Have somebody help you

Let’s face it. As much as you want to, it might simply be physically impossible to manage all of that stuff in a single day. For this purpose, you might want a nurse or two to help you with something. Now the important part is to decide what exactly you want (or can) delegate to nurses and make sure nothing will be at risk, even if the nurse (or you for that matter) messes up in some way.

Consider things that carry the least amount of responsibility, but soak up a lot of time. Updating patient cards, registering new patients, etc. are good examples of such tasks. Surely, every clinic is run in its own, unique way so this is the point where you will have to add some things to the list on your own.

Consider using Project Management Software for Healthcare

There is this ridiculous trend-like thing I keep encountering wherever I go: medical professionals avoid using advanced tech that isn’t directly related to patient care, treatment, or diagnosis.

You need to change this. Using project management software in your clinic can be tremendously efficient and you will be thankful you gave it a try. All the paperwork will be finished, there will be no more lost patient cards, incorrect inputs, wrongly administered drugs, or any other confusion.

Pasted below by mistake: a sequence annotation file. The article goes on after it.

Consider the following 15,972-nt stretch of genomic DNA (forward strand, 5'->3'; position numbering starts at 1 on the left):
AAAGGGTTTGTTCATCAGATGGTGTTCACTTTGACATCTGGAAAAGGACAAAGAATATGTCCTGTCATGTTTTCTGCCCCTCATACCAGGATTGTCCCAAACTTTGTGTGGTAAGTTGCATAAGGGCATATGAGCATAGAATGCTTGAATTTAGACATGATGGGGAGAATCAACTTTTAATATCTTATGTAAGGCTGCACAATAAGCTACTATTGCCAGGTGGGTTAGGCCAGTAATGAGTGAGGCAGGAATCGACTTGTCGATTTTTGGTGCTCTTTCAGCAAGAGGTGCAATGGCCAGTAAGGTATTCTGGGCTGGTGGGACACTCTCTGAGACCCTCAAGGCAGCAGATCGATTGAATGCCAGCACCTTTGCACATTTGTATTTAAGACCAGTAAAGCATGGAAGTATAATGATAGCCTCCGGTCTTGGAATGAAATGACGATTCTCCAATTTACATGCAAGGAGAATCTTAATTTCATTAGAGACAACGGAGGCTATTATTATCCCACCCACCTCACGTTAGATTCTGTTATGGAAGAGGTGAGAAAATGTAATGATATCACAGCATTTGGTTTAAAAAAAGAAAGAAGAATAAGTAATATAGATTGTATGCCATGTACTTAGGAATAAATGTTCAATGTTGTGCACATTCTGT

You will not only speed up the whole process but also relieve some stress and decrease error margins. Sounds like a pretty sweet deal to me.

Health management may be the toughest manager’s position out there, but it’s also the most rewarding. And I’m not talking about money. There is nothing more satisfying than seeing that look of sincere gratitude in the eyes of people that you helped deal with some kind of health problem.

I’m a doctor. Trust me, I know what I’m talking about -)